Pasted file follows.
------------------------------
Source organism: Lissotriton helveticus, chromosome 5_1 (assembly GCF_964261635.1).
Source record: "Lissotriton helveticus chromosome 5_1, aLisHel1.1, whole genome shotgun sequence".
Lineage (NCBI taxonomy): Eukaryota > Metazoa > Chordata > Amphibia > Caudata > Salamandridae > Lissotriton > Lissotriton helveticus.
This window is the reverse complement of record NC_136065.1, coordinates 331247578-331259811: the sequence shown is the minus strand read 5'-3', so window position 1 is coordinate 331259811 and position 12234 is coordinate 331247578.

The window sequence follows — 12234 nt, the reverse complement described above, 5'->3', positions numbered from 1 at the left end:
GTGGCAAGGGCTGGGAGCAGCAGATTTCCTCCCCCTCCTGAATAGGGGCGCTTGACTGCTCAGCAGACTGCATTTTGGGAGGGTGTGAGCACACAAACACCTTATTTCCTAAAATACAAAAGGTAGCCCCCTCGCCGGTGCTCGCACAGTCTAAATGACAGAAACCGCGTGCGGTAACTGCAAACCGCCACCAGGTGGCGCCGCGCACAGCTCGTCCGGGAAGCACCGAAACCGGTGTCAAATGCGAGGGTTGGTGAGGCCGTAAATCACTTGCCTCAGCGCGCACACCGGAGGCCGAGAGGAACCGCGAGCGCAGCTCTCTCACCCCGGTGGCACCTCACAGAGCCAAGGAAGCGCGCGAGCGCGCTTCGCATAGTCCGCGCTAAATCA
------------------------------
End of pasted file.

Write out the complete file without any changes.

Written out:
Source organism: Lissotriton helveticus, chromosome 5_1 (assembly GCF_964261635.1).
Source record: "Lissotriton helveticus chromosome 5_1, aLisHel1.1, whole genome shotgun sequence".
Lineage (NCBI taxonomy): Eukaryota > Metazoa > Chordata > Amphibia > Caudata > Salamandridae > Lissotriton > Lissotriton helveticus.
This window is the reverse complement of record NC_136065.1, coordinates 331247578-331259811: the sequence shown is the minus strand read 5'-3', so window position 1 is coordinate 331259811 and position 12234 is coordinate 331247578.

The window sequence follows — 12234 nt, the reverse complement described above, 5'->3', positions numbered from 1 at the left end:
GTGGCAAGGGCTGGGAGCAGCAGATTTCCTCCCCCTCCTGAATAGGGGCGCTTGACTGCTCAGCAGACTGCATTTTGGGAGGGTGTGAGCACACAAACACCTTATTTCCTAAAATACAAAAGGTAGCCCCCTCGCCGGTGCTCGCACAGTCTAAATGACAGAAACCGCGTGCGGTAACTGCAAACCGCCACCAGGTGGCGCCGCGCACAGCTCGTCCGGGAAGCACCGAAACCGGTGTCAAATGCGAGGGTTGGTGAGGCCGTAAATCACTTGCCTCAGCGCGCACACCGGAGGCCGAGAGGAACCGCGAGCGCAGCTCTCTCACCCCGGTGGCACCTCACAGAGCCAAGGAAGCGCGCGAGCGCGCTTCGCATAGTCCGCGCTAAATCA